Point: Should all students receive free lunch regardless of income?

Sam Rothenberg, Staff Writer

High school academics are challenging enough; students are busy completing labs, studying for exams, writing extensive essays, and participating in extracurriculars that are both interesting and helpful in supporting personal growth. It is difficult for the average student, but try balancing it with friendships, families, and finding time to relax and unwind.

Now imagine doing it all on an empty stomach.

Unfortunately, this is a frightening and blunt reality for many teenage students in the United States. According to the New York Times, “860,000 free or subsidized meals are served daily in New York City alone.” Food is a necessity for students, and if schools want their students to perform, they have to give them the vital tools to do so. Therefore, public schools nationwide should strive to serve free lunch, for every student, in order to protect the best interests of the younger generation.

Many public schools have a tight annual budget making it di cult to add on to expenses. Schools have to spend taxpayer money on books, desks, and classrooms. The states collect so much money in taxes, but it seems that there is just not enough money.

Providing free lunch and other benefits to students costs money, and most districts’ taxes aren’t enough to cover those expenses. Schools would go into debt if they distributed free lunches. SNA’s 2019 School Nutrition Trends Report revealed that 75% of districts had unpaid meal debt and the amount of debt has grown substantially in recent years.

Despite these potential problems, it may just be necessary for schools to provide free lunch to students coming from lower socioeconomic backgrounds. A study completed by e No Kid Hungry Foundation found that more than 11 million children in the United States live in “food insecure” homes. That means those families don’t have enough food for every family member to lead a healthy life. Since those families have nothing to eat, the children get smaller portions than they need.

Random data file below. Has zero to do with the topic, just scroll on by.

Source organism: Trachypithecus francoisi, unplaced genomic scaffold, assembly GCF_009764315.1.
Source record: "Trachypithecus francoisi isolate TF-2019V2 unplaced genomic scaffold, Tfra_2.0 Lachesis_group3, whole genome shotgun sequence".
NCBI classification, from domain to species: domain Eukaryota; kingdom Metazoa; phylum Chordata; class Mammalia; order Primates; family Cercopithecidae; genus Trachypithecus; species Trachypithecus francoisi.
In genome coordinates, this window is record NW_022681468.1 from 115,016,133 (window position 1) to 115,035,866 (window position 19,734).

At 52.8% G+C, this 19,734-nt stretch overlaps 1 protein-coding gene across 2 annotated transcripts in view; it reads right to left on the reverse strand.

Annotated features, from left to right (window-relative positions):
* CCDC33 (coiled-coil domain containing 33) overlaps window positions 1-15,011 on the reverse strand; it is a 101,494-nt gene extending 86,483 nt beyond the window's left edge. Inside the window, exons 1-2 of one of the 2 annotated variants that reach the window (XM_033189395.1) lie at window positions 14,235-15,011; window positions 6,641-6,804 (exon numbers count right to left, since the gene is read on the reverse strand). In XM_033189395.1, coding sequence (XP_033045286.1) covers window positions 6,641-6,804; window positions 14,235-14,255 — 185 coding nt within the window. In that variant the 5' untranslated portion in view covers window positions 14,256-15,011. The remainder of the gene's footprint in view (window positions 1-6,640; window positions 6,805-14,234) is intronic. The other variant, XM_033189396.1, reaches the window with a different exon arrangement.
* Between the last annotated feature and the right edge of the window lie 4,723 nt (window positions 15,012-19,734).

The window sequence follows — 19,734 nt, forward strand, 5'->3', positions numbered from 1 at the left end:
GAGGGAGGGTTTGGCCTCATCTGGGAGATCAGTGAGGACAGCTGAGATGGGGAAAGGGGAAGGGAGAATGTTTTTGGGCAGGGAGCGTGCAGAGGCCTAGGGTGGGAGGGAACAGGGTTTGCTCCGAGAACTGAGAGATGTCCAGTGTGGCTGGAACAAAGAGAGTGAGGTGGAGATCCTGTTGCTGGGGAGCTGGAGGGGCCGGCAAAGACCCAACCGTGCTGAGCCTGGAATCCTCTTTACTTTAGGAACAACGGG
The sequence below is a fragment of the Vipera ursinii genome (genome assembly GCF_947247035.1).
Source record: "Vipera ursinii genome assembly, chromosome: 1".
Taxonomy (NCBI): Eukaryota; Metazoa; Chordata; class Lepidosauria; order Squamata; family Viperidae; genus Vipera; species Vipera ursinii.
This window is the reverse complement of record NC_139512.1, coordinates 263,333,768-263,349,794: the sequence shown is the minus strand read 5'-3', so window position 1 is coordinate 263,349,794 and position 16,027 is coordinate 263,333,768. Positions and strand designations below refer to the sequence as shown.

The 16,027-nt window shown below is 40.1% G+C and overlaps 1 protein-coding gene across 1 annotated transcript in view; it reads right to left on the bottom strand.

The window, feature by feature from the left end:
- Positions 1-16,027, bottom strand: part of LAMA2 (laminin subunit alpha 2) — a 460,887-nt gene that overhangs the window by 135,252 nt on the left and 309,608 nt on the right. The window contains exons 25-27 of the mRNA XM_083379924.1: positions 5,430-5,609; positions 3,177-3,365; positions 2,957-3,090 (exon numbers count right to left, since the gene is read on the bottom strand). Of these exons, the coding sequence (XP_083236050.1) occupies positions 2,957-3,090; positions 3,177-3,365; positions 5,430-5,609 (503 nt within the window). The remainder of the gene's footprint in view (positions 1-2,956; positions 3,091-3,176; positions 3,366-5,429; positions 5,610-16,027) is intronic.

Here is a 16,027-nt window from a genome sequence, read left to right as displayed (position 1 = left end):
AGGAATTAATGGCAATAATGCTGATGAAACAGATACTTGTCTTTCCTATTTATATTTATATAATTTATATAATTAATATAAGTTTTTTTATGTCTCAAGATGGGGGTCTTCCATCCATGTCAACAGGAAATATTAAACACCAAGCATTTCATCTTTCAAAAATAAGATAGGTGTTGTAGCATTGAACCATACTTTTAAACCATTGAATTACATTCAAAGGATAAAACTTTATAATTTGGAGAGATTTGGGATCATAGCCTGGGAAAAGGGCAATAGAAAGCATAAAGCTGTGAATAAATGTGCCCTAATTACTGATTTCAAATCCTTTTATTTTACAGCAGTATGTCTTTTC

Families that can provide adequate food produce children who achieve higher average SAT and ACT scores. If America wants to be known as the land devoted to giving children equal opportunity, it needs to start by giving every student the ability to have a meal each day.

“I do not think I could function as well as I normally do without lunch. Lunch allows me to stay focused on work in class,” said freshman Davin Rabman.

In our society, we have many issues that result in the lower class not getting the resources they need, but having to pay for school lunch should never be a concern for a parent who is struggling financially.

America keeps falling behind other countries in average standardized test scores. In order for the U.S.A. to have the best results in our education system, every student should get the opportunity to perform to the highest of one’s potential.

As a country, we need to unite to help those who have difficulty advocating for themselves. It is necessary for laws to be passed from local legislatures all the way to the federal level.